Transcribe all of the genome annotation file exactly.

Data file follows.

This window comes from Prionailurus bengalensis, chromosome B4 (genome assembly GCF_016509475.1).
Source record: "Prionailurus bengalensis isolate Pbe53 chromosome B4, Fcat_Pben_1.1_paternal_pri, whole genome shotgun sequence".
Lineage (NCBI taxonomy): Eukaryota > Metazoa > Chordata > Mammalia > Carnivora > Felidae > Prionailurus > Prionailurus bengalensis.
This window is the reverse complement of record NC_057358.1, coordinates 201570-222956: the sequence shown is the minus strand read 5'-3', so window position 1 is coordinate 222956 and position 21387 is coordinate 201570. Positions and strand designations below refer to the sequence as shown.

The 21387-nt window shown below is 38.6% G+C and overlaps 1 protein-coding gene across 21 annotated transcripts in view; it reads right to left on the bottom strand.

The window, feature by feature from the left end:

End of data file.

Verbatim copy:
This window comes from Prionailurus bengalensis, chromosome B4 (genome assembly GCF_016509475.1).
Source record: "Prionailurus bengalensis isolate Pbe53 chromosome B4, Fcat_Pben_1.1_paternal_pri, whole genome shotgun sequence".
Lineage (NCBI taxonomy): Eukaryota > Metazoa > Chordata > Mammalia > Carnivora > Felidae > Prionailurus > Prionailurus bengalensis.
This window is the reverse complement of record NC_057358.1, coordinates 201570-222956: the sequence shown is the minus strand read 5'-3', so window position 1 is coordinate 222956 and position 21387 is coordinate 201570. Positions and strand designations below refer to the sequence as shown.

The 21387-nt window shown below is 38.6% G+C and overlaps 1 protein-coding gene across 21 annotated transcripts in view; it reads right to left on the bottom strand.

The window, feature by feature from the left end: